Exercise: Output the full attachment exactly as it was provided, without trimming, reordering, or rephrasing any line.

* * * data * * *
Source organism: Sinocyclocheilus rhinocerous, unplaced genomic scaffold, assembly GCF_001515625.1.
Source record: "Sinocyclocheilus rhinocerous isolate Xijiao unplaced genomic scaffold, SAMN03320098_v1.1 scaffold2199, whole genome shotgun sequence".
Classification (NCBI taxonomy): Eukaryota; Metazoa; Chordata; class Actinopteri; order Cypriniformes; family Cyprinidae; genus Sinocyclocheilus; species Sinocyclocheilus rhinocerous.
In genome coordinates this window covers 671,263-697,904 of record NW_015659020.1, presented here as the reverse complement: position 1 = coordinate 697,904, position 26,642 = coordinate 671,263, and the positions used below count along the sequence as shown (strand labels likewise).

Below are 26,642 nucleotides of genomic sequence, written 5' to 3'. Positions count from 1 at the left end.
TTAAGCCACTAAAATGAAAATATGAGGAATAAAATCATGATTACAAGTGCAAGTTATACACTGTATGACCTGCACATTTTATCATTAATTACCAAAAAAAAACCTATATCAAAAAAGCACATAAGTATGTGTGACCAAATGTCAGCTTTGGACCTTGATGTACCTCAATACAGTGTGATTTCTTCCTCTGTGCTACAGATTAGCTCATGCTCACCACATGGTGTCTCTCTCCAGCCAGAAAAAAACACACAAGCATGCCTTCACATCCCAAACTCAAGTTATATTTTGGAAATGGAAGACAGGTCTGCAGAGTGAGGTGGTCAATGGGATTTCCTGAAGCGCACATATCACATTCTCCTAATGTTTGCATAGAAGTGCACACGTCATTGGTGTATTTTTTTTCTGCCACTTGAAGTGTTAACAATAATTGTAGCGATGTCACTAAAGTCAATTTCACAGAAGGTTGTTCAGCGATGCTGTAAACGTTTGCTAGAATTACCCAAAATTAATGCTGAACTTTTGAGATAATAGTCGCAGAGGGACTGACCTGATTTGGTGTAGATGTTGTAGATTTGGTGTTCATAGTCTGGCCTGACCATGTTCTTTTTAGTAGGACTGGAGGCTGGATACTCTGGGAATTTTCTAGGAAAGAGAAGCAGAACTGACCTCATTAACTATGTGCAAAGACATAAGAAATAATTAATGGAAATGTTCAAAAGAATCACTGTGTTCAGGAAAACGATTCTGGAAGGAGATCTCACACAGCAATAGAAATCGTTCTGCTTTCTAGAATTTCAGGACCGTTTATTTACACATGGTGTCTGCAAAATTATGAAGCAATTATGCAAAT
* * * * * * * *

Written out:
Source organism: Sinocyclocheilus rhinocerous, unplaced genomic scaffold, assembly GCF_001515625.1.
Source record: "Sinocyclocheilus rhinocerous isolate Xijiao unplaced genomic scaffold, SAMN03320098_v1.1 scaffold2199, whole genome shotgun sequence".
Classification (NCBI taxonomy): Eukaryota; Metazoa; Chordata; class Actinopteri; order Cypriniformes; family Cyprinidae; genus Sinocyclocheilus; species Sinocyclocheilus rhinocerous.
In genome coordinates this window covers 671,263-697,904 of record NW_015659020.1, presented here as the reverse complement: position 1 = coordinate 697,904, position 26,642 = coordinate 671,263, and the positions used below count along the sequence as shown (strand labels likewise).

Below are 26,642 nucleotides of genomic sequence, written 5' to 3'. Positions count from 1 at the left end.
TTAAGCCACTAAAATGAAAATATGAGGAATAAAATCATGATTACAAGTGCAAGTTATACACTGTATGACCTGCACATTTTATCATTAATTACCAAAAAAAAACCTATATCAAAAAAGCACATAAGTATGTGTGACCAAATGTCAGCTTTGGACCTTGATGTACCTCAATACAGTGTGATTTCTTCCTCTGTGCTACAGATTAGCTCATGCTCACCACATGGTGTCTCTCTCCAGCCAGAAAAAAACACACAAGCATGCCTTCACATCCCAAACTCAAGTTATATTTTGGAAATGGAAGACAGGTCTGCAGAGTGAGGTGGTCAATGGGATTTCCTGAAGCGCACATATCACATTCTCCTAATGTTTGCATAGAAGTGCACACGTCATTGGTGTATTTTTTTTCTGCCACTTGAAGTGTTAACAATAATTGTAGCGATGTCACTAAAGTCAATTTCACAGAAGGTTGTTCAGCGATGCTGTAAACGTTTGCTAGAATTACCCAAAATTAATGCTGAACTTTTGAGATAATAGTCGCAGAGGGACTGACCTGATTTGGTGTAGATGTTGTAGATTTGGTGTTCATAGTCTGGCCTGACCATGTTCTTTTTAGTAGGACTGGAGGCTGGATACTCTGGGAATTTTCTAGGAAAGAGAAGCAGAACTGACCTCATTAACTATGTGCAAAGACATAAGAAATAATTAATGGAAATGTTCAAAAGAATCACTGTGTTCAGGAAAACGATTCTGGAAGGAGATCTCACACAGCAATAGAAATCGTTCTGCTTTCTAGAATTTCAGGACCGTTTATTTACACATGGTGTCTGCAAAATTATGAAGCAATTATGCAAAT